I’d like to expand on Sasha’s last two posts on privacy and reflexivity because I feel, we feel, that they represent very critical elements in the future discourse of our cultures and our global economy. Somewhat selfishly, and with full transparency, I’d also like to engage you in more dialogue around these themes for our upcoming book, “Breakpoint” (coming soon!).
Journalism is the default lens through which we can explore our current cultural and economic situations. In short, technology and evolution have accelerated our means to consume and share, all the while forcing us into bubbles that actually threaten our existence as individuals who desire to self-express and seek meaning. Why? Two reasons, in our mind: stories are not being shared in more meaningful ways, and therefore context becomes lost in our decisions to act and create change.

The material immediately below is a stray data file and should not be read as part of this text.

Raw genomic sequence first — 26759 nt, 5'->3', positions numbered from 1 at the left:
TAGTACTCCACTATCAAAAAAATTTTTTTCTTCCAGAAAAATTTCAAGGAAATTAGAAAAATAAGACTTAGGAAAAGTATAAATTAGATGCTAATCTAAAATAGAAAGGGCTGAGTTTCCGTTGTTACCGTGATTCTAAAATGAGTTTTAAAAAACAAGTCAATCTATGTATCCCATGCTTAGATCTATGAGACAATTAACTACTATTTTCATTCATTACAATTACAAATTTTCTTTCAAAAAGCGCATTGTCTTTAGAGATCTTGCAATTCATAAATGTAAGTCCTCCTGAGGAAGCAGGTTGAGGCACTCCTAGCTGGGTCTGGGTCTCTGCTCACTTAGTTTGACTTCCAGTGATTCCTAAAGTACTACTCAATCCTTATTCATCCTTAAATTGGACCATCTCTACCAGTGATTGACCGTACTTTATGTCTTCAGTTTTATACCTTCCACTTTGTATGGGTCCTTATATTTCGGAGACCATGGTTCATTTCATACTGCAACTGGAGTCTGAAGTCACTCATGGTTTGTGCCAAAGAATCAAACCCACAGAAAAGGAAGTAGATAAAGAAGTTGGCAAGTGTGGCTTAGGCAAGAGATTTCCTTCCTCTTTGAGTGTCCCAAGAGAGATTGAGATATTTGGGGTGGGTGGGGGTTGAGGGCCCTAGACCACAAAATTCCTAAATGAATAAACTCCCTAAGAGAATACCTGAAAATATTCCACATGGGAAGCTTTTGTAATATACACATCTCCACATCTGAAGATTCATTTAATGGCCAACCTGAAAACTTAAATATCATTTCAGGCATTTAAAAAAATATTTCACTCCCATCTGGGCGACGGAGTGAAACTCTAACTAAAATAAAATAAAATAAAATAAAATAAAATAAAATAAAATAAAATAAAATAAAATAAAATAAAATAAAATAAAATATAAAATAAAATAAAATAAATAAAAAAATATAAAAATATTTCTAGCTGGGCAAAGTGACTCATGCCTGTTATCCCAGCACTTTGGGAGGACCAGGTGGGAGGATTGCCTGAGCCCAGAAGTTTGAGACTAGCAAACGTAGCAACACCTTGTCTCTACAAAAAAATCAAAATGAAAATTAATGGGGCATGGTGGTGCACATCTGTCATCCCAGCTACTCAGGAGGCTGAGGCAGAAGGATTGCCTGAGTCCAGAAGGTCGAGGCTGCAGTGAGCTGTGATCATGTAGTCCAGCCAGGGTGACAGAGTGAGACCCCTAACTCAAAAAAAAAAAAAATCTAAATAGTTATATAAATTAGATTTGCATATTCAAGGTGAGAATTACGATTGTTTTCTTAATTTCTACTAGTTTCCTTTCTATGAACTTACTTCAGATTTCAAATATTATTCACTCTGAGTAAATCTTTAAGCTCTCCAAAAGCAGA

You might say: “Nonsense! Just look at Occupy and the Arab Spring!” Those are indeed great examples of social movements, but we don’t believe they are by-products of social media, rather they’ve been amplified by them. In other words, these movements were long in play before the stories broke about them, and the sharing part (word-of-mouth and interpersonal collaboration) is what catalyzed the change. And while these movements are pervasive and far-reaching, they are also anomalies when you look at the bigger picture — consider all the censorship and monitoring that happen around the world at the hands of social networks. The differences lie in what we know we can’t do versus what we don’t even know we can or cannot do.